By Craig Whitlock
Washington Post Staff Writer
Friday, March 5, 2010; A06
Three Navy SEALs are facing courts-martial on charges that they mistreated an Iraqi prisoner suspected in the deaths of four Blackwater security guards whose charred bodies were dragged through the city of Fallujah in 2004.
U.S. military officials have charged one of the SEALs with punching the prisoner, Ahmed Hashim Abed, after he was taken into custody Sept. 1 in Iraq. All three SEALs have been charged with dereliction of duty and lying to Navy investigators to cover up the incident.
The case has prompted an outcry from conservative members of Congress and members of the military’s secretive Special Operations Forces, who say the Navy commandos are innocent. More than 40 members of Congress — nearly all of them Republicans — have signed letters calling upon the Pentagon to exonerate the SEALs, while accusing military leaders of bending over backward to protect a prisoner believed responsible for one of the most gruesome slayings of Americans in Iraq.
“These people are laying their lives on the line, and they can’t go into a combat situation with kid gloves on,” Rep. Dan Burton (R-Ind.) said Thursday at a Capitol Hill news conference. The SEALs, he added, “should be hailed as heroes for doing their job.”
Advocates for the accused SEALs — Petty Officer 1st Class Julio A. Huertas Jr., Petty Officer 2nd Class Matthew V. McCabe and Petty Officer 2nd Class Jonathan E. Keefe — said they have collected more than 150,000 signatures on petitions calling for an end to the court-martial proceedings.
The case has also become a hot topic among conservative bloggers, who say it is an example of how the military brass has become too averse to using hardball tactics against terrorists.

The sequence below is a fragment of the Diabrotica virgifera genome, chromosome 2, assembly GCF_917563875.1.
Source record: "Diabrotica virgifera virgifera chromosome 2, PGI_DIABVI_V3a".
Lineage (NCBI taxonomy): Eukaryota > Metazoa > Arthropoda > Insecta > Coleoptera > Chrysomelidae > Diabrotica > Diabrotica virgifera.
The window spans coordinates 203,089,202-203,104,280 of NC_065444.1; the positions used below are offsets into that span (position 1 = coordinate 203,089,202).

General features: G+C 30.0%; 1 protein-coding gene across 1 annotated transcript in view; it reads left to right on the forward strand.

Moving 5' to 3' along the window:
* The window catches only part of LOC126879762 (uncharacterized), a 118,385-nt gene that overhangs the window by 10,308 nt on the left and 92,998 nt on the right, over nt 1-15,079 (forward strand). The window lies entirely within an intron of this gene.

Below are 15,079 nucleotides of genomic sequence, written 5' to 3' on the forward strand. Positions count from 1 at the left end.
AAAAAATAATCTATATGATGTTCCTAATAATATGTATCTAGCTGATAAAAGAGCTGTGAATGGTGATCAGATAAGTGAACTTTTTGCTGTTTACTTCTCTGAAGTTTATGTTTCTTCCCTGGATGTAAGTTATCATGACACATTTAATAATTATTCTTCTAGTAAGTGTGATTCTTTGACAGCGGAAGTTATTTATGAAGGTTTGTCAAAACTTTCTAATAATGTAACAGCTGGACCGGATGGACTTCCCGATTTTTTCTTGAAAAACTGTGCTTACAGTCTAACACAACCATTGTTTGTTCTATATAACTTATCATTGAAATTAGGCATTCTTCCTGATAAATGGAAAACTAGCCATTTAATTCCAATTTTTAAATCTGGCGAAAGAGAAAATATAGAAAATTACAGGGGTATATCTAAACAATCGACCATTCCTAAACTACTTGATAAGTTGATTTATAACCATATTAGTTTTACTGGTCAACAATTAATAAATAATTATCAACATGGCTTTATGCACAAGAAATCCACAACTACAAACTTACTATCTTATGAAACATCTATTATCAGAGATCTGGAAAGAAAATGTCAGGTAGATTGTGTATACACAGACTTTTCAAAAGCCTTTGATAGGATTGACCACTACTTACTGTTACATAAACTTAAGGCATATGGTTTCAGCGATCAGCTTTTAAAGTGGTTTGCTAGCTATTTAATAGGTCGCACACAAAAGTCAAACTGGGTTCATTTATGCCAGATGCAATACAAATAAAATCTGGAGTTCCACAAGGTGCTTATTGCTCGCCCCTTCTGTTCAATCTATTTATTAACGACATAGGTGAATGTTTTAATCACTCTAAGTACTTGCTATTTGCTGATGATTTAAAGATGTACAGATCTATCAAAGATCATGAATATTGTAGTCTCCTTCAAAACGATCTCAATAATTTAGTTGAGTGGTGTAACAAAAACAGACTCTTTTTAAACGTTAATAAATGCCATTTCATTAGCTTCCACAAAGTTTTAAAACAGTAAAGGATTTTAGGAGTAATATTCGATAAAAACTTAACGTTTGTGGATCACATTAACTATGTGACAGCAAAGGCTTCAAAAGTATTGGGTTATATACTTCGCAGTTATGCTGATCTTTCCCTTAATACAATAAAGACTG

“We don’t have the governmental guts to let these guys walk away from what they did, if they did anything at all,” said Larry Bailey, a retired Navy captain and former SEAL.
Military officials have said that the alleged cover-up was more serious than the alleged crime, acknowledging that Abed was not badly hurt.
“The more disconcerting allegations are those related to the Sailors’ attempts to cover-up the incident, particularly in what appears to be an effort to influence the testimony of a witness,” Army Maj. Gen. Charles T. Cleveland, commander of Special Operations Command Central, wrote in a Dec. 15 letter to Burton.
Lawyers involved in the case said that witness — another Navy petty officer — reported that McCabe punched Abed in the stomach while he was being held at a detention center at Camp Schweidler.
He had been apprehended several hours earlier after the SEALs found him asleep in a safe house in Anbar province, according to military officials and lawyers in the case.
Abed was the target of a long-running manhunt by special forces. One of the Blackwater guards killed in Fallujah in 2004 was a former SEAL.
McCabe, the SEAL accused of punching Abed in the stomach, is scheduled to be tried in Norfolk in May. Keefe and Huertas have requested that their trials take place in Iraq so that Abed can be called as a witness. Abed is in the custody of Iraqi authorities.
Military officials had sought to punish the three SEALs administratively, which probably would have resulted in a reprimand or reassignment.
The SEALs, however, requested a trial as a chance to exonerate themselves, saying that the administrative punishment would have derailed their careers.
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